hsa05164Influenza A8/950.001418178
hsa00010Glycolysis / Gluconeogenesis5/950.0016472275
B. Top 10 KEGG pathways of downregulated genes
hsa01521EGFR tyrosine kinase inhibitor resistance6/810.0001986
hsa04630JAK-STAT signaling pathway8/810.0003428
hsa04020Calcium signaling pathway8/810.0008578
hsa05218Melanoma5/810.0010425
hsa05206MicroRNAs in cancer10/810.00135710
hsa04726Serotonergic synapse6/810.0014726
hsa04022cGMP-PKG signaling pathway7/810.0018437
hsa04923Regulation of lipolysis in adipocytes4/810.0026754
hsa05215Prostate cancer5/810.0038925
hsa04151PI3K-Akt signaling pathway10/810.00464510

PPI network construction and identification of hub genes

The STRING online database was used to analyze the interactions among the DEGs. The results were extracted and visualized using Cytoscape software. After excluding the isolated nodes, the final PPI network, as is shown in Figure 3A, was composed of 284 nodes and 3697 edges.

A significant densely-connected module was identified by MCODE plug-in, which had 76 nodes and 2677 edges (Figure 3B). The clustering coefficient was 0.952. We selected top 20 hub genes with higher degree(the number of direct connections that a node has with other nodes) to investigate their effect on the prognosis, which were AURKA (Aurora Kinase A), CCNB1 (Cyclin B1), CDK1 (Cyclin Dependent Kinase 1), CCNB2(Cyclin B2), CDC20(Cell Division Cycle 20), TOP2A(DNA Topoisomerase II Alpha), BUB1B (BUB1 Mitotic Checkpoint Serine/Threonine Kinase B), UBE2C (Ubiquitin Conjugating Enzyme E2 C), AURKB (Aurora Kinase B), FOXM1 (Forkhead Box M1), NCAPG (Non-SMC Condensin I Complex Subunit G), KIF11 (Kinesin Family Member 11), RRM2 (Ribonucleotide Reductase Regulatory Subunit M2), TPX2(Microtubule Nucleation Factor), DLGAP5 (DLG Associated Protein 5), CDCA8 (Cell Division Cycle Associated 8), CDC45 (Cell Division Cycle 45), MKI67 (Marker Of Proliferation Ki-67), BUB1 (BUB1 Mitotic Checkpoint Serine/Threonine Kinase) and KIF2C (Kinesin Family Member 2C).

Survival analysis of hub genes in TCGA

Based on TCGA data, Kaplan-Meier plots were drawn to reveal the effect of the top 20 hub genes on survival probability. As our results showed in Figure 4 (A~O), 15 genes out of 20 were found to be significantly associated with prognosis in EC patients(p<0.05). EC patients with lower expression of the 15 genes had a better prognosis than those with higher expression. Hazard ratio and confidence interval were also calculated. Forest map(Figure 4P) was produced to compare the differences of those hub genes.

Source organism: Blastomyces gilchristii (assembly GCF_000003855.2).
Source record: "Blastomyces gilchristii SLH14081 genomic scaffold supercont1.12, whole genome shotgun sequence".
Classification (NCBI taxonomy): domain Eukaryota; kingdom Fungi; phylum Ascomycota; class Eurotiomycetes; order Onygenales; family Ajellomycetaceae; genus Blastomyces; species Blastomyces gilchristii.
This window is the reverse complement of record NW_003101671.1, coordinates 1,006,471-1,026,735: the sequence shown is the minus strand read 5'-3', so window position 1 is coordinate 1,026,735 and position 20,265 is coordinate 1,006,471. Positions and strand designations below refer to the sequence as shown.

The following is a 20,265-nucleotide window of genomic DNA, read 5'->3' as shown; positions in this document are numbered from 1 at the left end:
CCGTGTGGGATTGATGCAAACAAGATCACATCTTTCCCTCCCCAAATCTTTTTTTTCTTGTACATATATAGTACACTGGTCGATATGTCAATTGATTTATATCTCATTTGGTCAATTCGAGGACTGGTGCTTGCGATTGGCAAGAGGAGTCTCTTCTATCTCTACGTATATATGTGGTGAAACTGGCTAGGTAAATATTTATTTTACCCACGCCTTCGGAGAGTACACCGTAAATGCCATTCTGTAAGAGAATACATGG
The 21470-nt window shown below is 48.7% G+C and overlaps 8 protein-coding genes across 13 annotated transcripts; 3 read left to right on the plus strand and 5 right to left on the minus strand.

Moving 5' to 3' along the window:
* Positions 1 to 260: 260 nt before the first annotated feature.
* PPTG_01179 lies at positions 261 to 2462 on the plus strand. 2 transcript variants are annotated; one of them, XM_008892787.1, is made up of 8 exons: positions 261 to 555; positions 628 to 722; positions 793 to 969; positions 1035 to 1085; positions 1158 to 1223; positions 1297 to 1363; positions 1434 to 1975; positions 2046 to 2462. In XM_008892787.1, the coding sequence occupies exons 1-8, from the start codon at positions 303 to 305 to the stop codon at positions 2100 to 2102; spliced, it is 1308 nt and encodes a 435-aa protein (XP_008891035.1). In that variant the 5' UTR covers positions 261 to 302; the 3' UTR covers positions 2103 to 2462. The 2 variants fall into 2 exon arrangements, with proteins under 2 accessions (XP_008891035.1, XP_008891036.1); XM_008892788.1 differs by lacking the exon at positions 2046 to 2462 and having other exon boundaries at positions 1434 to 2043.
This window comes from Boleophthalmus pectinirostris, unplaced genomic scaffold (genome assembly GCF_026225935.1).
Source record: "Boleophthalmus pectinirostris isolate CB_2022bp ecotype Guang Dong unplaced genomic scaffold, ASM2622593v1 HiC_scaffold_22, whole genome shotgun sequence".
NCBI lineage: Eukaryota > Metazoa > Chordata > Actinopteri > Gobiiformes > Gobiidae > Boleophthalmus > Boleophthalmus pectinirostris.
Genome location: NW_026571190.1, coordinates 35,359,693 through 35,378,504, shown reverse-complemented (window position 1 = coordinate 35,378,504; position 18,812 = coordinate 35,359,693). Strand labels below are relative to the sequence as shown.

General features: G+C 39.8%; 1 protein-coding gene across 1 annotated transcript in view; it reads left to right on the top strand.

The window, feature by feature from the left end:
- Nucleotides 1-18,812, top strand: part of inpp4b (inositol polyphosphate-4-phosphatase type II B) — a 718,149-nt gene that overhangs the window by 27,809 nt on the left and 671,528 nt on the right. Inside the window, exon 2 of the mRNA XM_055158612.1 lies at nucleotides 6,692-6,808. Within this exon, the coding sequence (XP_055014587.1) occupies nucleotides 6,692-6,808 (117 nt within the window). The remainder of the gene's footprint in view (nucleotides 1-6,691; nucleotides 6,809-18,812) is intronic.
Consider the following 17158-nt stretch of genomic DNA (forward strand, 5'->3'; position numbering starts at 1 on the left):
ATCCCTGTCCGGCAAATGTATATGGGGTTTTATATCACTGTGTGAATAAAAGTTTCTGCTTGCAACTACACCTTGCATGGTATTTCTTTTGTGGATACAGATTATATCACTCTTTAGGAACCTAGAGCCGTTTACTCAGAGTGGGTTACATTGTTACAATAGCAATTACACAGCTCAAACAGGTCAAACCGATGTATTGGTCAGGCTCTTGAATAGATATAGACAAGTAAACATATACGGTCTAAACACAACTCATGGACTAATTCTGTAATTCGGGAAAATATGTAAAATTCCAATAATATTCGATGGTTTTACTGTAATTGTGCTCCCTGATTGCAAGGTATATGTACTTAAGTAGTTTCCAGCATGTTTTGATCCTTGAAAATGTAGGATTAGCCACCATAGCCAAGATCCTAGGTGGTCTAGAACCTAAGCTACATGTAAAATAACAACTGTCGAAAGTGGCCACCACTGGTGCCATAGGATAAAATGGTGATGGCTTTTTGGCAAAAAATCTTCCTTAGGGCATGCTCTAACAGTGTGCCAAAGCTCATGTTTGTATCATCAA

A hub gene UBE2C was selected for further validation for its higher degree value(Degree=86) and lower p value(p=0.011), which we believe played critical role in the PPI network.

 Figure 2 

Heatmaps of DEGs in different datasets. (A) heatmap of differentially expressed genes(DEGs) in GSE63678. (B)heatmap of DEGs in GSE17025. Red represents relative upregulation of gene expression; green represents the relative downregulation of gene expression; black represents no significant change in gene expression. (C)heatmap of DEGs in TCGA-UCEC. Red represents relative upregulation of gene expression; blue represents the relative downregulation of gene expression; yellow represents no significant change in gene expression.

J Cancer Image (Click on the image to enlarge.)
 Figure 3 

PPI network of DEGs and the module identified by MCODE. (A) Protein-protein interaction network of DEGs. Each node represented a protein. Orange nodes were upregulated ones, green downregulated ones. The size of the nodes was proportional to the degree of the nodes. The width of the edges was proportional to the score of protein-protein interaction. (B) The significant densely-connected module identified by MCODE plug-in. The color shade of the nodes was proportional to the degree of the nodes.

J Cancer Image (Click on the image to enlarge.)

Validation of UBE2C in TCGA

UBE2C was chosen for further analysis on the relationship between its expression and clinicpathological parameters in TCGA cohort. Survival curve(Figure 5I) of the gene was also generated using TCGA data. The best cutpoint of the UBE2C expression was 11.49.

As Figure 5A shows, UBE2C expression was significantly higher in tumor patients than that in normal tissues(p<0.001). To shore up the evidence, cancerous samples were matched with their normal ones(Figure 5B), which was consistent with the former conclusion. As is demonstrated in Figure 5 C~H, increased expression of UBE2C was significantly associated with the advanced FIGO stage(stage I vs stage II~IV) (p=0.0015, p=2.8e-06, p=0.00091, respectively), poor differentiation (p<0.05), serous endometroid carcinoma (p <0.001), with-tumor status (p<0.001), ≥50% myometrial invasion (p=0.00086) and distant metastasis as well as locoregional recurrence(p = 0.0018, p=0.0026, respectively).

 Figure 4 

Survival plot of 15 hub genes and forest map of significant hub genes on survival analysis. (A~O) Survival K-M plotter of significant hub genes with higher degree values. Red lines represented higher expression of the gene, green ones lower expression. X axis means survival time(year). Y axis means survival probability. A,CCNB2. B,CDC20. C,BUB1B. D,UBE2C. E,AURKB. F,FOXM1. G,NCAPG. H,RRM2. I,TPX2. J,DLGAP5. K,CDCA8. L,CDC45. M,MKI67. N,BUB1. O,KIF2C. P. Forest map of significant genes on survival analysis.